Category Archives: Computers and Internet
I have already wrote about the evils of plain text and how it is one of the worst inventions of the computing field. But as if I needed a tangible example for my readership, yesterday, I received a cryptic text (I mean SMS) on my mobile phone, which run as follows:
Tried my best; knew your life depends on it:
It was a very tough situation: My life depended on a corrupt text. But fortunately, I had a Windows computer at hand and I could fix it. Read the rest of this entry
June 2016 update: Link repairs.
TrueCrypt is a discontinued free disk encryption utility for Windows, Mac, and Linux. It is a free and shared-source alternative to BitLocker, but is not restricted to the high-end editions of Windows and does not need Trusted Platform Module (TPM).
TrueCrypt’s sudden end of life on 28 May 2014 become controversial, since unlike most computer programs, TrueCrypt’s authors beheaded it with the release of version 7.2. Read the rest of this entry
The sheer number of inventions in the field of computing easily surpasses the grand total of the human inventions outside this field. It is no surprise that some of them backfire and some of them quickly age.
Today, I’d like to introduce you to some of them that are still alive and desperately need to die or evolve. I started with five that irritate people around me the most. I am hoping that by the time you see the name of the last, you think: Well, that’s a huge shock and surprise but judging by the other five, this writer is very much sane. And hopefully, by the time you finish reading it, you feel I have a point there. Read the rest of this entry
Yesterday, Microsoft confirmed that Internet Explorer 11 for Windows 7 and Windows Server 2008 R2 is finally available. I immediately downloaded the package and inspected it: Internet Explorer 11 for Windows 7 (x64) is digitally-signed on 15 October 2013, meaning that the package could have not possibly changed ever since.
What was the IE team doing during this time?
The preview version of Internet Explorer 11 also exhibited a similar delay: It was released on 19 September while it was digitally-signed on 23 August 2013.
As an interesting side note, Windows 8.1 was released 17 October 2013, so the reason for the delay can’t be the languages.
Unfortunately, sometimes, spotting the cause of the simplest of problems is unbelievably difficult.
Read the rest of this entry
13 May 2010 was a special day for Windows Live Essentials. In this day, Microsoft released the last update to Windows Live Essentials wave 3.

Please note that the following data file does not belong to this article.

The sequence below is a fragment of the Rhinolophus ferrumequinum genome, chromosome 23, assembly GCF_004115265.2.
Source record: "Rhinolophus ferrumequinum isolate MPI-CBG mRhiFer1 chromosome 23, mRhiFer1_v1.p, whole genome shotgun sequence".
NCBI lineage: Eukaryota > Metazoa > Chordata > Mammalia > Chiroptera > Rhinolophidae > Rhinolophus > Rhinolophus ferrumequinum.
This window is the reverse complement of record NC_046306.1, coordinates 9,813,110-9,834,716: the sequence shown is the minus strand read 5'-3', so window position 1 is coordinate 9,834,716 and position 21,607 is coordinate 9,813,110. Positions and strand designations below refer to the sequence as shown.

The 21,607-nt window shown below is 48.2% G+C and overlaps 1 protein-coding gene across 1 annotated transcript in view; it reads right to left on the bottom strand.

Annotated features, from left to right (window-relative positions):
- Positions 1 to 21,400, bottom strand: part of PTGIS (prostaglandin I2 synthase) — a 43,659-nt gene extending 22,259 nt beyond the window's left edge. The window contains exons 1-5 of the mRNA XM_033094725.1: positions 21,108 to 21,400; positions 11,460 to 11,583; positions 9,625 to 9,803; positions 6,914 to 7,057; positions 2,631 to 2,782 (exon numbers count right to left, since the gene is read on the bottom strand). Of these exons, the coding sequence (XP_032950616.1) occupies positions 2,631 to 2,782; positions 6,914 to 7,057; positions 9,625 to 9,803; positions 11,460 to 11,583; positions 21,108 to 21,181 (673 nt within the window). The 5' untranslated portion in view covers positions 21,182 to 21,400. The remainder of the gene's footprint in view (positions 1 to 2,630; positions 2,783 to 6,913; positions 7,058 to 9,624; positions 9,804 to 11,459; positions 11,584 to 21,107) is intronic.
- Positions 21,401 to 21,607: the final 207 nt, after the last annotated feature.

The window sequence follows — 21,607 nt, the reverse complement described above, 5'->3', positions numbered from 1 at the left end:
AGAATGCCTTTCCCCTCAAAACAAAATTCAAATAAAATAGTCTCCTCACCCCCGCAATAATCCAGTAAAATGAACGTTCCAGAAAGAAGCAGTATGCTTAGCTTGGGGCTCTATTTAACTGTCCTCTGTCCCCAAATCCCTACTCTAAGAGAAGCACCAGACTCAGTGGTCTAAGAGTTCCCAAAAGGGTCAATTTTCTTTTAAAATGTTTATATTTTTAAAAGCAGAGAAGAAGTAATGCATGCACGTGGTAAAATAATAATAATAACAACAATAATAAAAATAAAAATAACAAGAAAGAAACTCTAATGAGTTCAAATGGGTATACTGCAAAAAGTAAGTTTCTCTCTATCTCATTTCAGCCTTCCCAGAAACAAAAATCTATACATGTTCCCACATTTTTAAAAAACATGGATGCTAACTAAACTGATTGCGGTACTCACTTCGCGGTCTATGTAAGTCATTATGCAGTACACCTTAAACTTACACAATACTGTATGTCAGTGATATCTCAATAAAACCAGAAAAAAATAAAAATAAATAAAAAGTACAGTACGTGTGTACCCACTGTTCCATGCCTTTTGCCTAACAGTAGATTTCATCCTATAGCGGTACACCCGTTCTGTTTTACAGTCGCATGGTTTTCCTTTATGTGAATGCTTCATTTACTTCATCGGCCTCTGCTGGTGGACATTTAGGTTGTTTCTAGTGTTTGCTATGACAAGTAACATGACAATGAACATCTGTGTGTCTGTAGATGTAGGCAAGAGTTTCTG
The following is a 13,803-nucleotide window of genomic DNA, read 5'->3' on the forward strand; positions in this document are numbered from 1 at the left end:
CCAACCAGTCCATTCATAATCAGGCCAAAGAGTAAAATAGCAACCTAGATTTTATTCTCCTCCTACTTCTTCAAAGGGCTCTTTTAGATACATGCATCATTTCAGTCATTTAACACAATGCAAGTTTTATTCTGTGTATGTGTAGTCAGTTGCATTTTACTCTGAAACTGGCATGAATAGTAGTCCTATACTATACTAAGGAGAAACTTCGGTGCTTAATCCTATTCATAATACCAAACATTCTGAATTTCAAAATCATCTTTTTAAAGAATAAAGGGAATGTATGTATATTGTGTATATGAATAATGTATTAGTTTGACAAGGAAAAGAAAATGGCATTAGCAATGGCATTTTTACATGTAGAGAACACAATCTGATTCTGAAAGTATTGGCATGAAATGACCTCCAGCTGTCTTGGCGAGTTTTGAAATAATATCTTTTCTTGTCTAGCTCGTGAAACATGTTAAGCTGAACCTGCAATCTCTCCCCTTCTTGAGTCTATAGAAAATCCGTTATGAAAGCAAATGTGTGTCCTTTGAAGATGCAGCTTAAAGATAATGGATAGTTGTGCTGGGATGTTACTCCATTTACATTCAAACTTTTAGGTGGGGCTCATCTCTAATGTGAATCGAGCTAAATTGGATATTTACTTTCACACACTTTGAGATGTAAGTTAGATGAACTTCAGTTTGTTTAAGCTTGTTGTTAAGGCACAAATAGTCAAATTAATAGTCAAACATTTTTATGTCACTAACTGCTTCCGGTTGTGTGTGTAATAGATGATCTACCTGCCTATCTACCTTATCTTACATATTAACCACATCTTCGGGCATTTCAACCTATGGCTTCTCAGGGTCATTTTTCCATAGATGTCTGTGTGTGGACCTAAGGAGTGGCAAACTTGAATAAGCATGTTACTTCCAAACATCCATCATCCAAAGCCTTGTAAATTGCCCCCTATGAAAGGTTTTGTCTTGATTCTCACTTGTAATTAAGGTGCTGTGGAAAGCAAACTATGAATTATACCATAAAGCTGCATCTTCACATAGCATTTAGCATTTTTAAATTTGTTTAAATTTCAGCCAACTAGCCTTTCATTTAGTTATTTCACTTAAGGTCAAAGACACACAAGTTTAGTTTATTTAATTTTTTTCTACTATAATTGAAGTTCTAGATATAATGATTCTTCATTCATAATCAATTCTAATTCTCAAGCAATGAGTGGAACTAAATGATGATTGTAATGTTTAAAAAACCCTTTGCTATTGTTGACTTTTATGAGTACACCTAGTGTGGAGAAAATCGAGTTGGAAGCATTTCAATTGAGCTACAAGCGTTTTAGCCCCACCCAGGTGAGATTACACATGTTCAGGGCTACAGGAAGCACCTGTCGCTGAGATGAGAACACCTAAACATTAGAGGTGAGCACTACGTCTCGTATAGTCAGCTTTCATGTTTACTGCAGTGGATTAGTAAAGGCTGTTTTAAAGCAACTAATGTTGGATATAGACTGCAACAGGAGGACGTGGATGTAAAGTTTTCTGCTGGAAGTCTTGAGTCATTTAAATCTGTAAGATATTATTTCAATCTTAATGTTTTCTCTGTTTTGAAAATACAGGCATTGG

However, on this same day, I finally decommissioned Windows Live Essentials and uninstalled it from my computer.
I was one of the beta testers of the earliest versions of Windows Live desktop products as well as its web services. Even after the initial release, I kept my stream of feedbacks to Windows Live team going, just as they ask us to do in their blog. However, my overall experience with Windows Live desktop software and Windows Live Essentials was a poor one. I am of the opinion that Windows Live Essentials is a mediocre suite of software that can hardly compete with equivalent free counterparts; although Windows Live Messenger, the instant-messaging component of Windows Live Essentials is an exception.
In my case, it was Mozilla Thunderbird 3 that delivered the crushing blow to Windows Live Essentials: Windows Live Mail, a desktop e-mail reader, was my primary reason for installing Windows Live Essentials. It was rife with numerous bugs. Although I reported every one of them to Windows Live Support team, their response was far less than satisfactory. Support case SRX1100325582ID was indeed a memorable one. Mozilla Thunderbird 3, however, not only relieved me of all those bugs, but also offered me extensibility. It is worth mentioning that Windows Live Mail violates all of Microsoft guidelines and best practices for developing high-quality applications, including but not limited to UXGuide.
As for the other members of the suite, Windows Live Writer soon lost its appeal since it creates blog contents that are inconsistent with those created by the web interface of Windows Live Spaces. Windows Live Messenger is very appealing, although I do not have the luxury of using it. Windows Live Photo Gallery is also rife with various bugs. When I submitted one of those bugs to Windows Live Support team (SRX1069335231ID), they told me to contact Windows Live Support team! I found Windows Live Toolbar slightly useful; however, I’d never install it when I have the alternative of navigating to home.live.com in a web browser and getting the same thing! I never got to know Windows Live Family since I was using Kaspersky Internet Security at time. Finally, Windows Live Movie Maker has never been available to %65 of Microsoft Windows customers, (including me,) namely the users of Windows XP! Not that I ever miss it…
Microsoft says the next version of Windows Live will not be available on Windows XP. Well… I say “Thanks Microsoft. We are relieved!”